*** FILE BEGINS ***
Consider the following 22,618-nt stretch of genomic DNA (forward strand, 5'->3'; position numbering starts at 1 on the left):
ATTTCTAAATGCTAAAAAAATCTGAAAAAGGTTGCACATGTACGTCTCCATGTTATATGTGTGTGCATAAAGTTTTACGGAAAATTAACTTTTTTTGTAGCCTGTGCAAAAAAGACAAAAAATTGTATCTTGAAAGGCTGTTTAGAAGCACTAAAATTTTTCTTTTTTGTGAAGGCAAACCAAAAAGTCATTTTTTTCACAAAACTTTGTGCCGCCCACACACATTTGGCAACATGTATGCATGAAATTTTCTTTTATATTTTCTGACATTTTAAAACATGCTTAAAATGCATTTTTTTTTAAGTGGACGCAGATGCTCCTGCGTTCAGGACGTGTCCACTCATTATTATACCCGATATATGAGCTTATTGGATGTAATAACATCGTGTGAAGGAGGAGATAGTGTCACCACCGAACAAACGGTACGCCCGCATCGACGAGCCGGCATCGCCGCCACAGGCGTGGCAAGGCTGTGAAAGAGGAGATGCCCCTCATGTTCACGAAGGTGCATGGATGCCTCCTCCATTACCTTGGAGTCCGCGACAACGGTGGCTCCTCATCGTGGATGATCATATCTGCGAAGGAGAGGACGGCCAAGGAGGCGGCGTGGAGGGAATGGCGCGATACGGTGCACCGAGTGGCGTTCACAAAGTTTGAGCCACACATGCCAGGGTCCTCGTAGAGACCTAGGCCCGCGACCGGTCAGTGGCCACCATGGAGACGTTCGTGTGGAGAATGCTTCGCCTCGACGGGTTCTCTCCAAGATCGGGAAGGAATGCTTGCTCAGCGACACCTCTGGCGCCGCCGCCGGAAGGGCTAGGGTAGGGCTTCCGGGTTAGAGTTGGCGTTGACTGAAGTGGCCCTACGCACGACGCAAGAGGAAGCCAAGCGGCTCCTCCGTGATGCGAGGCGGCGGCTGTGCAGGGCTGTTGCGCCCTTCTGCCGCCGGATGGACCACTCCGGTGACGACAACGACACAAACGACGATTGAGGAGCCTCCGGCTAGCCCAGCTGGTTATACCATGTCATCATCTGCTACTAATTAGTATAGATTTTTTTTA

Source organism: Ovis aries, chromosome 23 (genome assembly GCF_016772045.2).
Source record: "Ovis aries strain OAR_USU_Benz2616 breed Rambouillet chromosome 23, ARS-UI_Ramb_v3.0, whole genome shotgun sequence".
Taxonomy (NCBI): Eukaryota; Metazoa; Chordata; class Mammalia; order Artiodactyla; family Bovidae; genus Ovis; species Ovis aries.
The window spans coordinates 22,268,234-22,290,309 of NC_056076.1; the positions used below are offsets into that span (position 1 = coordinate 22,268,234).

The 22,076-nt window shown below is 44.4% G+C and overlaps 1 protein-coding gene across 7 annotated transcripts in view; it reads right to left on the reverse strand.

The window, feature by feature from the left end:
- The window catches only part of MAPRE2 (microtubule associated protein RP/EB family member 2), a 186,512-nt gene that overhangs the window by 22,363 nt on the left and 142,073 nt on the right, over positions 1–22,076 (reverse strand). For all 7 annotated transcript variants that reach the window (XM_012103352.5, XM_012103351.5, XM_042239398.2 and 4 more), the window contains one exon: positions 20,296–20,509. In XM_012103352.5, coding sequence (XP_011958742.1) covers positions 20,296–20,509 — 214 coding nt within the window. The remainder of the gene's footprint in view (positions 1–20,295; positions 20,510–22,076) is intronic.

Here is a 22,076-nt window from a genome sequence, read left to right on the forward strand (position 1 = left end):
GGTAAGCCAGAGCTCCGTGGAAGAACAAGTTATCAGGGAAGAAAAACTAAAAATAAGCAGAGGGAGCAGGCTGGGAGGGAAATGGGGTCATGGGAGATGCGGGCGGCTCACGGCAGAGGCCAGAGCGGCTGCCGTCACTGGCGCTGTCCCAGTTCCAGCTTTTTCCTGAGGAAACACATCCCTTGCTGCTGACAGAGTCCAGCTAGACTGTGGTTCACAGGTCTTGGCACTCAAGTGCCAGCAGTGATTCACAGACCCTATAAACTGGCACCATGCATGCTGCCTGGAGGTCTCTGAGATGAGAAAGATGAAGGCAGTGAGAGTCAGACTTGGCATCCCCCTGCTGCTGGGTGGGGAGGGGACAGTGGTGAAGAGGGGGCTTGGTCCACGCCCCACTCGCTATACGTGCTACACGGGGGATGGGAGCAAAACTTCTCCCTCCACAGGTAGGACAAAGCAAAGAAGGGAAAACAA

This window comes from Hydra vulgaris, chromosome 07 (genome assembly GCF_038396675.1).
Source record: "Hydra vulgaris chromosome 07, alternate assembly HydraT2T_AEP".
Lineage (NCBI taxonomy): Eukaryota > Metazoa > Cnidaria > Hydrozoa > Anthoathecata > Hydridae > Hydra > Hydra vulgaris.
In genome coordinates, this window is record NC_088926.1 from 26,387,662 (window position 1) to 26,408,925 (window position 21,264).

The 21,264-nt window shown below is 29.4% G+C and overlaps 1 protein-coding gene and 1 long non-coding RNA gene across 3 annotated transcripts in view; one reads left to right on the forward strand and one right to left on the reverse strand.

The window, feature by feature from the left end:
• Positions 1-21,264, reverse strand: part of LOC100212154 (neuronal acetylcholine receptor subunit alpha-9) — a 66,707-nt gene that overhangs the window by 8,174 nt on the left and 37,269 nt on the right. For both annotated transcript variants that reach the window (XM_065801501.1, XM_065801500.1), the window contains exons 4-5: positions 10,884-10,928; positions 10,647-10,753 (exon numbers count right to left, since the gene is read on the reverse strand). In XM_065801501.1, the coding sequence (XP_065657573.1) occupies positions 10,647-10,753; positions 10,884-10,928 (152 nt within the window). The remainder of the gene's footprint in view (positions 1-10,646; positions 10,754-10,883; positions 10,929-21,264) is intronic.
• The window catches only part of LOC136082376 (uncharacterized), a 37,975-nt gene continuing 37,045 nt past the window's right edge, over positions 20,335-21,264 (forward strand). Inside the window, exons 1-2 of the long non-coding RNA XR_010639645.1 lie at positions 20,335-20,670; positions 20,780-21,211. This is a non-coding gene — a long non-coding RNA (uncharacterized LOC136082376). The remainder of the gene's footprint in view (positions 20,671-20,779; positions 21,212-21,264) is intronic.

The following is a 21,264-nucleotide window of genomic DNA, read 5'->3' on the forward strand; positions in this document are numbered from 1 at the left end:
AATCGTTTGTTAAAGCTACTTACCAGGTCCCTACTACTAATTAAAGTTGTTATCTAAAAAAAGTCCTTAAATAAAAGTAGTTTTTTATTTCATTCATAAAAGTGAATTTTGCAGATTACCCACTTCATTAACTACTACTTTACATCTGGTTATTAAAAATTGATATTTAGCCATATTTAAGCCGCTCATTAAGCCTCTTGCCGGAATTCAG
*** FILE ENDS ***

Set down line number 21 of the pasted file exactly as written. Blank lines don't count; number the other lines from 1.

AATCGTTTGTTAAAGCTACTTACCAGGTCCCTACTACTAATTAAAGTTGTTATCTAAAAAAAGTCCTTAAATAAAAGTAGTTTTTTATTTCATTCATAAAAGTGAATTTTGCAGATTACCCACTTCATTAACTACTACTTTACATCTGGTTATTAAAAATTGATATTTAGCCATATTTAAGCCGCTCATTAAGCCTCTTGCCGGAATTCAG